Former Fla. Professor Indicted
As Terrorist Group Leader
The Justice Department accused a former Florida university professor of conspiracy to commit murder via suicide attacks in Israel and the Palestinian territories, saying he has secretly been a top leader of the Palestinian Islamic Jihad terrorist organization for years.
In a 50-count indictment unsealed in Tampa, Sami Al-Arian and seven other people, including three Muslim activists arrested Thursday in this country and several top officials of Islamic Jihad still at large abroad, also were charged with crimes ranging from racketeering to money laundering. Among those charged were Ramadan Abdullah Shallah, a close associate of Al-Arian's in Tampa during the 1990s who now heads Palestinian Islamic Jihad from Syria; and Abd Al Aziz Awda, a founder and spiritual leader of the group.
Federal agents have spent a decade developing a case against Al-Arian, who was relieved of his duties as a computer engineering professor at the University of South Florida in Tampa in 2001.
Attorney General John D. Ashcroft said that changes in U.S. law under the USA Patriot Act, anti-terrorism legislation enacted after the Sept. 11, 2001, attacks, allowed authorities to make the criminal case against Al-Arian. That law removed longstanding legal barriers to bringing information gathered in classified national security investigations into criminal courts.
Al-Arian's lawyer, Nicholas Matassini, called the charges "a work of fiction."
-- John Mintz
Moroccan Man Is Convicted
Of Aiding in Sept. 11 Attacks
A German court returned the first verdict in the attacks of Sept. 11, 2001, convicting a Moroccan man of more than 3,000 counts of accessory to murder for helping the Hamburg-based al Qaeda cell that led the attacks.
Mounir Motassadeq, 28, a veteran of one of Osama bin Laden's training camps in Afghanistan and admitted close friend of key hijacker Mohamed Atta, was sentenced to 15 years in prison, the maximum allowed under German law. He was also convicted of membership in a terrorist organization.
Motassadeq "knew about the preparations for the attack and supported the planning," said Judge Albrecht Mentz, who headed a panel of five judges that heard the case.
Under German sentencing guidelines, Motassadeq could be released in 10 years, at which time he is likely to be immediately deported to Morocco, according to German officials.
-- Peter Finn
South Korea Plays Down
North Korea Armistice Threat
North Korea threatened to abandon the armistice agreement that ended the 1950-53 Korean War. But South Korean officials shrugged off the threat, saying the dispute over North Korea's nuclear program is not as dangerous as some in Washington believe.
"I believe the danger of war on the Korean Peninsula is slight -- in fact, nonexistent," President Kim Dae Jung told his cabinet, according to a statement from his office. White House spokesman Ari Fleischer said the threat would "only serve to hurt, isolate and move North Korea backward." North Korea said it would have no option but to abandon the armistice if the United States imposed sanctions, such as a naval blockade, and continued what the statement called plans to build up forces for a preemptive attack on the North.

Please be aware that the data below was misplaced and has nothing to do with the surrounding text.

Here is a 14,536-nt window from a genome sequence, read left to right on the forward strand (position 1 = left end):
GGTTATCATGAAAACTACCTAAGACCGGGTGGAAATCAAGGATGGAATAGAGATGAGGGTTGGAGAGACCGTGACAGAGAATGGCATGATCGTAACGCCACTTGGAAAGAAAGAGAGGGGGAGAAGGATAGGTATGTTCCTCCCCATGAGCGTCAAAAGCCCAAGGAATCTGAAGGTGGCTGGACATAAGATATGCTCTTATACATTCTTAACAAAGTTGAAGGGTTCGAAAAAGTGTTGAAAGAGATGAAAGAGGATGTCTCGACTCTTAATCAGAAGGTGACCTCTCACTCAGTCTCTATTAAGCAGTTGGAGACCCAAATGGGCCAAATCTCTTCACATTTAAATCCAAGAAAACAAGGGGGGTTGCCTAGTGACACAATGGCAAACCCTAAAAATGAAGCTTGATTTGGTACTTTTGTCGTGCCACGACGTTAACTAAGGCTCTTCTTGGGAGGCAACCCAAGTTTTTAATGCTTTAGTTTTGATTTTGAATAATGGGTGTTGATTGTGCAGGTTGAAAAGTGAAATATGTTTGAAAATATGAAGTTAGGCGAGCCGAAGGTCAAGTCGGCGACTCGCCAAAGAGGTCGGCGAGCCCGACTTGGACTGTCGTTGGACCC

The U.N. Security Council is due to take up North Korea's declaration that it has withdrawn from the global nuclear Non-Proliferation Treaty. The council has the authority to impose sanctions.
-- Doug Struck and Joohee Cho
Trade Deficit Hits Record,
Dampening Economic Growth
The nation's trade deficit soared to records of $44.2 billion in December and $435.2 billion for all of 2002, putting a significant damper on U.S. economic growth last year, the Commerce Department reported.
A combination of increasing imports and falling exports clipped more than half a percentage point off the 2.4 percent increase in U.S. gross domestic product last year, after adjustment for inflation. Meanwhile, the Labor Department said its index of producer prices for finished goods shot up 1.6 percent last month, the largest monthly increase in a dozen years. The price increases were much larger and more widespread than analysts expected. Surging crude oil costs did the most damage, with gasoline prices up 13.7 percent and home heating oil prices 19.7 percent higher.
But the unusually large monthly increase followed two months of small declines in producer prices, and the index was up a relatively modest 2.8 percent from a year ago. The higher producer prices did not immediately translate into higher consumer prices, which rose 0.3 percent last month. But when gasoline and home heating oil prices were factored out, consumer prices inched up only 0.1 percent.
Analysts predicted rising energy costs would not trigger a broad increase in inflation.
-- John M. Berry
TSA Will Soon Start Training
Airline Pilots to Carry Guns
In the first detailed plan for arming commercial airline pilots, the federal government said that it will soon begin training that would allow a limited number of pilots to carry holstered handguns while flying.
A task force of the Transportation Security Administration, charged with developing a program to arm pilots, recommended that pilots undergo extensive psychological and medical background checks and attend five days of classroom and firearms training before being issued a gun. The panel also suggested pilots carry the guns in a lockbox through the airport to the aircraft, and that they not be authorized to use the weapons outside the cockpit.
TSA chief James M. Loy is not likely to make major changes to the group's recommendations. The task force was led by TSA officials and included pilots, airline representatives, and other federal security officials. Loy is required by Congress to make a final decision about the program by Tuesday.
-- Sara Kehaulani Goo